“You could do a gift swap where people get together, bring the toys that aren’t being used, and swap,” Katy [Wolk-Stanley of thenonconsumeradvocate.com] says. “You’d have to make it an evening without kids, which has its own benefits!”
Just…don’t. … If you didn’t need it and/or plan to buy it, it’s not saving – it’s spending.
8 tips for careful car buying. Rather than focusing solely on the monthly payment, do what you can to limit the loan term. Here’s why:
Most cars depreciate on a daily basis, so don’t drag it out. Limit your loan to 48 months or less. You can do that by saving up and making a larger down payment. This will also help reduce what you spend on interest. If you have to stretch the loan out to afford the monthly payment, you are probably spending too much on the vehicle.
8 timeless tips for resisting the upsell. Most importantly, do your research and figure out what you want ahead of time, so you’re armed with info that’ll help you sidestep anyone from talking you into something you don’t want:
Many people go to a restaurant because they are hungry or walk into Best Buy because they would like a new TV. The more prudent buyers know that they actually want a nice rib-eye steak because of its flavor, or that they want a LED TV from Samsung for Christmas.
10 great Christmas gifts that won’t cost you a dime. Here’s one for those who are young (and likely, unemployed) to give to folks who are sorely in need:
Gadget training. If you have less tech-savvy people on your Christmas list (i.e., anyone over the age of 15), give them something they desperately need — training for their gadgets. Show them all of the features of their cell phone, how to record their favorite shows on their DVR, etc.
10 things not to buy for Christmas. One example is linens, and not only because they’re totally boring gifts, but because it’s better to:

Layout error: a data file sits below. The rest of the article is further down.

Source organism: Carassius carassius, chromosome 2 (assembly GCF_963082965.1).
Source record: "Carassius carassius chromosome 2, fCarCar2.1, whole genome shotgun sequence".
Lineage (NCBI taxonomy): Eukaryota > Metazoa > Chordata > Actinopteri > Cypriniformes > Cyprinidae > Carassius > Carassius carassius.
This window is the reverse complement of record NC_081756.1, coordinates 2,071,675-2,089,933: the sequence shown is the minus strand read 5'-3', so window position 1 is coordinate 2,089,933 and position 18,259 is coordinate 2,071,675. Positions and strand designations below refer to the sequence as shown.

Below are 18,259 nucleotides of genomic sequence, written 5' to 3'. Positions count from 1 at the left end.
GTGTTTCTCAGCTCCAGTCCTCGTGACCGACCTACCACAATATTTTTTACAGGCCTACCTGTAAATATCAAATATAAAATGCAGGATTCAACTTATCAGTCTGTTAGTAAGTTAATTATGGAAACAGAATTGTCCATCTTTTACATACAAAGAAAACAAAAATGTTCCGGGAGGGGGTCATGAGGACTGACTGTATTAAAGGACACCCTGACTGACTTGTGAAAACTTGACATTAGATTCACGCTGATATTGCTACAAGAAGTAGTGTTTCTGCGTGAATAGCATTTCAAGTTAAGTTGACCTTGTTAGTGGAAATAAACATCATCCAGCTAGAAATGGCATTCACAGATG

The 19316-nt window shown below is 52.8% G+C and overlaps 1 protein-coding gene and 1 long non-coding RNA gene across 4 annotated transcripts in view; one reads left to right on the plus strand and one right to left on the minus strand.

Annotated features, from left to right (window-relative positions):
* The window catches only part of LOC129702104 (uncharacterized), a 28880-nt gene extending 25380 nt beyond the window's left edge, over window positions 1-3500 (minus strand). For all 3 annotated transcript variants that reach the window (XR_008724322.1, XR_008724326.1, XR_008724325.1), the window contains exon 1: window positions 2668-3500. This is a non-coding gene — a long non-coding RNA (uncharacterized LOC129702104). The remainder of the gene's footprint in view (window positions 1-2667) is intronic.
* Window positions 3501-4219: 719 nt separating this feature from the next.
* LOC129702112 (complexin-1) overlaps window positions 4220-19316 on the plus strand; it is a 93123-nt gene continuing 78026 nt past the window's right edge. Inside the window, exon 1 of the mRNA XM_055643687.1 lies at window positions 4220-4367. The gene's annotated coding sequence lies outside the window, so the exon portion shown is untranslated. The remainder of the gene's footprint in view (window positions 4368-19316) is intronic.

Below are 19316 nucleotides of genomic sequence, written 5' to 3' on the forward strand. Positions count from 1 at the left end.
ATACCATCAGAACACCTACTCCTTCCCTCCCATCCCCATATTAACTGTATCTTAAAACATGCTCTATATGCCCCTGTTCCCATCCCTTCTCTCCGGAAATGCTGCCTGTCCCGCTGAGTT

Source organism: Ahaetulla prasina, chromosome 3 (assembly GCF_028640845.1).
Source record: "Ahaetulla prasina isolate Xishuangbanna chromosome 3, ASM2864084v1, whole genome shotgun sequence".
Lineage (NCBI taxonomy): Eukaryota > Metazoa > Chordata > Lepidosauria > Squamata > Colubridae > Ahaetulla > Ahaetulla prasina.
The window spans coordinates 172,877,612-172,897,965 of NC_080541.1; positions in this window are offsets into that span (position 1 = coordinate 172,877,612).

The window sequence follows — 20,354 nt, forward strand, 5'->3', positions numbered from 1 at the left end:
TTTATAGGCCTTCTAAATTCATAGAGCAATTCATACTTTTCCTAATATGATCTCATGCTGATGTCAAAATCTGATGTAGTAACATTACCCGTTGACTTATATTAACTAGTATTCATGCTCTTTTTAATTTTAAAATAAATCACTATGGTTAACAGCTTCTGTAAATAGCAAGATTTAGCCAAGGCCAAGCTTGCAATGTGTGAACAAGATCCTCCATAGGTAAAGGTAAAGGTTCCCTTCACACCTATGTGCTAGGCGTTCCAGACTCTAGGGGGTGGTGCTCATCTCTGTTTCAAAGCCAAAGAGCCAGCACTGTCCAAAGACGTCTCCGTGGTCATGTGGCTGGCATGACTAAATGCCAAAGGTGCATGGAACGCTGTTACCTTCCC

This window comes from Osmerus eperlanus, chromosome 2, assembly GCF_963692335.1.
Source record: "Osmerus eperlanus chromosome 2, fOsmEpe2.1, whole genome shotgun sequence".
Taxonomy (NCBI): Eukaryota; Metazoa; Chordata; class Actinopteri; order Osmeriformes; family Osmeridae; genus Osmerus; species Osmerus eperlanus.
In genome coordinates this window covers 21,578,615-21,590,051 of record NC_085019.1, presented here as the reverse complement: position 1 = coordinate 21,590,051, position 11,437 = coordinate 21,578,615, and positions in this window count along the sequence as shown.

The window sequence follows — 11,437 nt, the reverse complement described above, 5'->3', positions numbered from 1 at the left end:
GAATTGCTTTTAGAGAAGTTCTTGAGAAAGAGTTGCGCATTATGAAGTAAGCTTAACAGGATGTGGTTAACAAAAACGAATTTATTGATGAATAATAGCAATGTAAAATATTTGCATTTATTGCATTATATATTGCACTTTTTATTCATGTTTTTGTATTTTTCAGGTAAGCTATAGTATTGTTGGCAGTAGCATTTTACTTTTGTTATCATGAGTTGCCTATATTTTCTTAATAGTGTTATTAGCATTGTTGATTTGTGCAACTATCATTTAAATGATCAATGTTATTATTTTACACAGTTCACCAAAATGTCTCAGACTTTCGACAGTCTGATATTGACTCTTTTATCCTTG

Wait for “white sales” in January before buying sheets, blankets, towels and more. The tradition of department stores discounting linens in January started back in the 19th century. Now, even some catalog retailers follow suit, offering deals in their issues that come out at the beginning of the year. Look for discounts ranging from 10% to 60%.
10 overused words on LinkedIn. No matter how “motivated,” “innovative,” “dynamic,” and “entrepreneurial” of a “team player” and a “problem solver” you are, take it easy on certain words and phrases, which are overused to the point that they make readers’ eyes glaze over. Here’s the full overused list:
1. Extensive experience
6. Proven track record
7. Team player
9. Problem solver
20 things that will be more expensive in 2011. You knew about health insurance and college tuition, which are always more expensive every year. But chocolate and coffee and fast food dollar menus?! Here’s why you’re likely to pay more for some sweets:
There is a veritable chocolate crisis going on in the world, and that has as much to do with global finance as it does to do with weather. Cocoa is at a 30-year high and demand is only growing. Expect to see fancier presentations even of basic chocolate — meaning smaller boxes for bigger prices.
50 most affordable and family-friendly places to raise your kids. BusinessWeek’s list focuses on towns and small cities with good schools, low crime rates, and a reasonable cost of living. Everyone of these communities also hands out jobs immediately to new residents (kidding—don’t send angry letters to local chamber of commerce, or to me). Here’s a town on the list that I love, though I don’t live anywhere near it, in Montana:
A small city in Big Sky country, Bozeman is a mix of ranchers and artists, skiers and hunters. Bozeman has amazing outdoor recreation opportunities within spitting distance, from mountain biking to hiking to soaking in Bozeman Hot Springs. With quality schools and the campus of Montana State University in town, Bozeman has become a destination for tourism and a great place to settle down and raise a family.